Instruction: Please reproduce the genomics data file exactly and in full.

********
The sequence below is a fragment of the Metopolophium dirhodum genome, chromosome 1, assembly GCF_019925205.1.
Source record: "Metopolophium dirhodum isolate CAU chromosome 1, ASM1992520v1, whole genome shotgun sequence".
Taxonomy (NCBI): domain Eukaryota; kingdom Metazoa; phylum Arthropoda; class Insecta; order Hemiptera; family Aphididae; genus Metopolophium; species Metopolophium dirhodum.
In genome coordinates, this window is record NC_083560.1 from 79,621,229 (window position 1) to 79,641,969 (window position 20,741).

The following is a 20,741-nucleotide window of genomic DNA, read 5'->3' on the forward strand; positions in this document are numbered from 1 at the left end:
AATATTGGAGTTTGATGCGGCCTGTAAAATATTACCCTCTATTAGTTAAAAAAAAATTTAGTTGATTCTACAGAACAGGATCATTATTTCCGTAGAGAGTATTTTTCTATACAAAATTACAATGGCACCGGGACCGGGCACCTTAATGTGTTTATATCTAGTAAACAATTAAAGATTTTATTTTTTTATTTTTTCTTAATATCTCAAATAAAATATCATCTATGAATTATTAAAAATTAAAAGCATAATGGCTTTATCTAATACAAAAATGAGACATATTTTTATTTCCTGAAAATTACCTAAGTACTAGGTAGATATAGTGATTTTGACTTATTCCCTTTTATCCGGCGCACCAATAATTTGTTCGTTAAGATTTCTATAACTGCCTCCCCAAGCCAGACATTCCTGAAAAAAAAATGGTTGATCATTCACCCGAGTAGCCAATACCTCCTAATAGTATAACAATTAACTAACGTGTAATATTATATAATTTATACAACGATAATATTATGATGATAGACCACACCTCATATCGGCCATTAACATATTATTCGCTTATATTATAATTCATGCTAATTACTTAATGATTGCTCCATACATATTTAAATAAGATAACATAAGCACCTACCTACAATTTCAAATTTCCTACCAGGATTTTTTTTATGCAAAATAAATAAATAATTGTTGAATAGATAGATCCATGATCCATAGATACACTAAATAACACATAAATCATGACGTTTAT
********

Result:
The sequence below is a fragment of the Metopolophium dirhodum genome, chromosome 1, assembly GCF_019925205.1.
Source record: "Metopolophium dirhodum isolate CAU chromosome 1, ASM1992520v1, whole genome shotgun sequence".
Taxonomy (NCBI): domain Eukaryota; kingdom Metazoa; phylum Arthropoda; class Insecta; order Hemiptera; family Aphididae; genus Metopolophium; species Metopolophium dirhodum.
In genome coordinates, this window is record NC_083560.1 from 79,621,229 (window position 1) to 79,641,969 (window position 20,741).

The following is a 20,741-nucleotide window of genomic DNA, read 5'->3' on the forward strand; positions in this document are numbered from 1 at the left end:
AATATTGGAGTTTGATGCGGCCTGTAAAATATTACCCTCTATTAGTTAAAAAAAAATTTAGTTGATTCTACAGAACAGGATCATTATTTCCGTAGAGAGTATTTTTCTATACAAAATTACAATGGCACCGGGACCGGGCACCTTAATGTGTTTATATCTAGTAAACAATTAAAGATTTTATTTTTTTATTTTTTCTTAATATCTCAAATAAAATATCATCTATGAATTATTAAAAATTAAAAGCATAATGGCTTTATCTAATACAAAAATGAGACATATTTTTATTTCCTGAAAATTACCTAAGTACTAGGTAGATATAGTGATTTTGACTTATTCCCTTTTATCCGGCGCACCAATAATTTGTTCGTTAAGATTTCTATAACTGCCTCCCCAAGCCAGACATTCCTGAAAAAAAAATGGTTGATCATTCACCCGAGTAGCCAATACCTCCTAATAGTATAACAATTAACTAACGTGTAATATTATATAATTTATACAACGATAATATTATGATGATAGACCACACCTCATATCGGCCATTAACATATTATTCGCTTATATTATAATTCATGCTAATTACTTAATGATTGCTCCATACATATTTAAATAAGATAACATAAGCACCTACCTACAATTTCAAATTTCCTACCAGGATTTTTTTTATGCAAAATAAATAAATAATTGTTGAATAGATAGATCCATGATCCATAGATACACTAAATAACACATAAATCATGACGTTTAT